GOODCHEAPES, as it is now called, but more properly Godchepes, is an estate in the northern part of this parish, which for a series of many generations had owners of that surname, one of whom, Thomas Godchepe, as appears by the inquisition taken after his death, died possessed of it in the 31st year of king Edward I. and in his name and descendants it remained fixed until the latter end of king Henry VIII.’s reign, and then it came by the will of one of them, named also Thomas Godchepe, after the limitation of it, to several different persons, who were become extinct without issue, to the last person mentioned in remainder in the will, Mr. John Barrow. The circumstances of which bequest is thus related: Mr. John Barrow, being an attorney, was called upon to make the will of Thomas Godchepe, and by his direction inserted the names of eight persons, who were to succeed each other in the inheritance of this estate in tail, and being asked by Barrow, whom he should add more, he was answered by the testator, that as there had been a reciprocal friendship between them, he should place his own name next after them all; and they all deceasing in course of time s.p. this estate in the end devolved to him and his heirs. Circumstances similar to the above have happened in relation to other estates in this county, particularly to the Leeds abbey estate, by Sir Roger Meredith’s will, who died in 1742, s.p. who having sent for Mr. Walter Hooper, an attorney, to make his will, after having devised his estates to several different persons successively in tail, seemed at a loss who to name next in the entail, when Mr. Hooper mentioned himself and his nephew; and all the prior remainders having ceased, they both successively enjoyed that estate by the will. (fn. 4) Mr. Barrow, who bore for his arms, Lozengy, or, and azure, a grissin, salient, ermine, resided afterwards here, and died in 1578, leaving two daughters his coheirs, whose eldest daughter and coheir Elizabeth, marrying Mr. Robert Edolph, the purchaser of Hinxhill-court as before-mentioned, he became entitled to it sometime about the latter end of queen Elizabeth’s reign; since which it has passed in like succession of ownership as the manors of Hinxhill and Waltham before-mentioned, down to Sir John Honywood, bart. who is the present possessor of them.
MARTHA WADE, by will in 1722, gave an annuity of forty shillings, out of lands in this parish and Wye, to the use of the poor not receiving alms, vested in the churchwardens and overseers.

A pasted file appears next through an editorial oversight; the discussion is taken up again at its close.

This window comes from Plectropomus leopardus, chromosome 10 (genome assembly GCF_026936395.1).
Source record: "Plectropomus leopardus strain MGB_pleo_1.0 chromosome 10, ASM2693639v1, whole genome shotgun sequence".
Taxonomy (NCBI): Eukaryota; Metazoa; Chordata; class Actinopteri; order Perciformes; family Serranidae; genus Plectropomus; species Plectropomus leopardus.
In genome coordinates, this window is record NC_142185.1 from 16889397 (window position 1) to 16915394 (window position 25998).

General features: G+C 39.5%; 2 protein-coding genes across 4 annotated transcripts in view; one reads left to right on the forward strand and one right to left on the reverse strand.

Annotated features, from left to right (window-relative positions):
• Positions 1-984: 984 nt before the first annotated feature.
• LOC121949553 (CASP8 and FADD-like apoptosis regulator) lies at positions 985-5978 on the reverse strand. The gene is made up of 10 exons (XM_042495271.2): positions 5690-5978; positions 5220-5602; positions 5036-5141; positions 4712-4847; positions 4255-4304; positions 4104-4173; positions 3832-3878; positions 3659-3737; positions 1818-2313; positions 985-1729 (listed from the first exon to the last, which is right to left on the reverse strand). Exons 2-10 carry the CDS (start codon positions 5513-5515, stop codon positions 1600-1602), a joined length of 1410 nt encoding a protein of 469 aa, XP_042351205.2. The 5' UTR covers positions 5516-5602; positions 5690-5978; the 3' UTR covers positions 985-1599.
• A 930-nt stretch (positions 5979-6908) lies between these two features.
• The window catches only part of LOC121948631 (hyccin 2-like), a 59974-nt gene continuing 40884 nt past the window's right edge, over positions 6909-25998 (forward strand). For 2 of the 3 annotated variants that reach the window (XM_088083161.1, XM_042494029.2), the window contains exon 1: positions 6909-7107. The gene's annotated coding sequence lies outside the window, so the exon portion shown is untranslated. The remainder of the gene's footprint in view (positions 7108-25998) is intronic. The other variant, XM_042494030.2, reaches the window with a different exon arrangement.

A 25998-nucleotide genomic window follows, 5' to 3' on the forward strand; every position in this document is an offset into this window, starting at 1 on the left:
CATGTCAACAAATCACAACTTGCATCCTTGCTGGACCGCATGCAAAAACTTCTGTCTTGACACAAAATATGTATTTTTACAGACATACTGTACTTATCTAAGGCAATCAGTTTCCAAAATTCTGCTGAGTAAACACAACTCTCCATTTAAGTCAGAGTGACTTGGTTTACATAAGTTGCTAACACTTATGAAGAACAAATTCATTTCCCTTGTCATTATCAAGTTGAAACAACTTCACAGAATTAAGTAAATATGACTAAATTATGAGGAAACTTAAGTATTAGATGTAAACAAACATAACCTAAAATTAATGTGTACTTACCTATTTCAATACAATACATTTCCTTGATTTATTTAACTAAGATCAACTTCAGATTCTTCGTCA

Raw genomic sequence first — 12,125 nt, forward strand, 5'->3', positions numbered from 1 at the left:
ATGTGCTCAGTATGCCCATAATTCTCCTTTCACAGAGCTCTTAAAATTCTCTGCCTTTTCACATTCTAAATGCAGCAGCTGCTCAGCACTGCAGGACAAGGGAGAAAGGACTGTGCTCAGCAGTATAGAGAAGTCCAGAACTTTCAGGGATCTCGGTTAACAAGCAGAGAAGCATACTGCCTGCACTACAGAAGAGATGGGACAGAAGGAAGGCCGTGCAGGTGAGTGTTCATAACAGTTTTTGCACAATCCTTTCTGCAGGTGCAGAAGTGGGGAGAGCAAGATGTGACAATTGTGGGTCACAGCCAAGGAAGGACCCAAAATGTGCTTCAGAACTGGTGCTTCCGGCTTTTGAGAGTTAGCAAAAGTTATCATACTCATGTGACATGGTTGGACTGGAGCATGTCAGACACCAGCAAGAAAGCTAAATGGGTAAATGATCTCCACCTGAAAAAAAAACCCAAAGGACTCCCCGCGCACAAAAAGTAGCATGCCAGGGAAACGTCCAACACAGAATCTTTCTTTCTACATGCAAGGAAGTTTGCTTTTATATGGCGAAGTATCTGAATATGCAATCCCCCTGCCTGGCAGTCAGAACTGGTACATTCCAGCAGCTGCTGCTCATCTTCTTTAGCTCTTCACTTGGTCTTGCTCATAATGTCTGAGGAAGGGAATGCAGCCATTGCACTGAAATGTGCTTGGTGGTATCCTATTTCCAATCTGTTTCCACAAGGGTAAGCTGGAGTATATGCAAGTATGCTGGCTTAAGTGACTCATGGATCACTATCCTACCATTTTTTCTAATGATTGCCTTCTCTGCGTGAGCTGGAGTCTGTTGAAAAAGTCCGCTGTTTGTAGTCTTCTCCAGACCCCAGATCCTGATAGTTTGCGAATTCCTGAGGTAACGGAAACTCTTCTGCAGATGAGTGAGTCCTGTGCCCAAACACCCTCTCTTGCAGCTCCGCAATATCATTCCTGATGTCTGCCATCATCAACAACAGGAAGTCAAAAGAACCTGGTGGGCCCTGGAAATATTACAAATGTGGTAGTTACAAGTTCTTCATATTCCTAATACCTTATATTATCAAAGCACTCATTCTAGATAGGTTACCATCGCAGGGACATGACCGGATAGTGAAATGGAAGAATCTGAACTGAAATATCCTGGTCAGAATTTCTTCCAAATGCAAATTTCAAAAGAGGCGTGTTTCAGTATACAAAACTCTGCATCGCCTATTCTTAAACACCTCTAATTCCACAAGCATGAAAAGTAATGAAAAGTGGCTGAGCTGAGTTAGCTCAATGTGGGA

The poor constantly relieved are about twelve, casually eight.
THIS PARISH is within the ECCLESIASTICAL JURIADICTION of the diocese of Canterbury, and deanry of Limne.
The church, which is dedicated to St. Mary, is a small building, consisting of two isles and two chancels, having a low spire steeple at the west end, in which are three bells. In the high chancel, on the north side, there is a handsome monument, well preserved, for Robert Edolph, esq. and Cicely Browne his wife, having their effigies kneeling on it. He died in 1631. In the south isle are memorials for Coveney, arms, On a bend, three trefoils slipt. The north isle is very narrow indeed; in it is a memorial for Kennet Backe, gent. captain of the train-bands, obt. 1687. On the south side, in the church-yard, are several memorials for the Wightwicks, and a very antient stone, coffinshaped, with a cross story on it. It appears by the parish register, that many of the Edolphs are buried in this church, from the year 1588, when Mr. Robt. Edolph, sen. gent. was buried in it, to the present century. Mr. John Barrow in 1578, Sir Edward Chute in 1634, and others of some note in life, appear likewise to have been buried in it, for whom there are not any memorials.
¶The church of Hinxhill was antiently appendant to the manor, and continued with it till Robert Edolph, esq. by will in 1631, gave the manor of Hinxhill to his wife Cecilie, for her life, or until she remarried, and the advowson and patronage of this church to her and her heirs for ever. By which means the advowson being separated from the manor, became an advowson in gross, and though it afterwards was possessed by the same owners as the manor, yet having been once separated it could never afterwards be appendant to it again. (fn. 5) She soon afterwards remarrying Sir Francis Knolles, forfeited her life-estate in the manor to her late husband’s next heir and brother, Mr. Sam. Edolph, and some years afterwards alienated the reversion of the advowson, (for she appears to have presented to the Rectory in 1666) to him. Since which it has continued, in like succession of ownership with the manor of Hinxhill, and his other estates in this parish, to Angel, Choute, and Austen, and from the latter to Sir William Honywood, bart. whose descendant Sir John Honywood, bart. is the present owner and patron of this church.
This rectory is valued in the king’s books at 7l. 16s. 8d. It is now a discharged living, of the clear yearly certified value of thirty-four pounds. In 1578 here were communicants seventy-one. In 1640 it was valued at sixty pounds, communicants seventy. There are ten acres of glebe.